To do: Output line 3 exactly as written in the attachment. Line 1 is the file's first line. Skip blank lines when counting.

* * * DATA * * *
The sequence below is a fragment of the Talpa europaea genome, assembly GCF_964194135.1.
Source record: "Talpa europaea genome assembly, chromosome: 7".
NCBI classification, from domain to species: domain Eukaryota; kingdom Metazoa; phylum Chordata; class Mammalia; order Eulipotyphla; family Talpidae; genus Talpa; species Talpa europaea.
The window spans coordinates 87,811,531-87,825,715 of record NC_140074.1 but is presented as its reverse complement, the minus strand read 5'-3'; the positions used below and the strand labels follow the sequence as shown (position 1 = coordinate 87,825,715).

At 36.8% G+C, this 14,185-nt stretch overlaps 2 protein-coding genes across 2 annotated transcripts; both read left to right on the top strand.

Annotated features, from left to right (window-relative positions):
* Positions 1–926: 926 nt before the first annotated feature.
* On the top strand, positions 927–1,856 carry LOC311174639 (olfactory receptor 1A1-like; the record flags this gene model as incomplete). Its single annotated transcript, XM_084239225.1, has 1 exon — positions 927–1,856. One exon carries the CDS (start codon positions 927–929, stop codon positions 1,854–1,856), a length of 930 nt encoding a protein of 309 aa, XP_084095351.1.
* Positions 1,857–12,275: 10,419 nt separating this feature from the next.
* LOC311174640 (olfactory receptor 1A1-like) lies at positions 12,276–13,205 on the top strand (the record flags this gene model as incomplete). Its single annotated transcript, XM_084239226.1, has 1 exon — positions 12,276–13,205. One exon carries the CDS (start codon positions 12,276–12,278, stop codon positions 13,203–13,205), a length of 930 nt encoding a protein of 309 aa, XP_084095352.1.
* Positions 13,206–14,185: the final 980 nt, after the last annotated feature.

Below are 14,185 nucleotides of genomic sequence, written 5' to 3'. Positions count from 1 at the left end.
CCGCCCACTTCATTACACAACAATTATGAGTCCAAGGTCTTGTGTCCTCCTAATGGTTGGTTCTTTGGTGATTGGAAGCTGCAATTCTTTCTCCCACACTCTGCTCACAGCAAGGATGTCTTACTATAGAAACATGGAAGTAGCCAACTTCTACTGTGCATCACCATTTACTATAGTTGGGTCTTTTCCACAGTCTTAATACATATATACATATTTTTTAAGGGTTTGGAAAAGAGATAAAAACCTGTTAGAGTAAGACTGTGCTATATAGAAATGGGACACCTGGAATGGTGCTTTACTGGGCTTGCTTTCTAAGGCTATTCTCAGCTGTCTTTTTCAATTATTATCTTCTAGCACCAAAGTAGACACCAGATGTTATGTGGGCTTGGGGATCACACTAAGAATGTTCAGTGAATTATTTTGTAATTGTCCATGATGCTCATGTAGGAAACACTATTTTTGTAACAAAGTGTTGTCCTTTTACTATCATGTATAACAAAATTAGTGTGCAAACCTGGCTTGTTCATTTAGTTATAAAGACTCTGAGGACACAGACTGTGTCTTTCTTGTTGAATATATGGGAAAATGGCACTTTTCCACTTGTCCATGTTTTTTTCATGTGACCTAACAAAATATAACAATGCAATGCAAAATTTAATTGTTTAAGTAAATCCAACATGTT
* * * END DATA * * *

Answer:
NCBI classification, from domain to species: domain Eukaryota; kingdom Metazoa; phylum Chordata; class Mammalia; order Eulipotyphla; family Talpidae; genus Talpa; species Talpa europaea.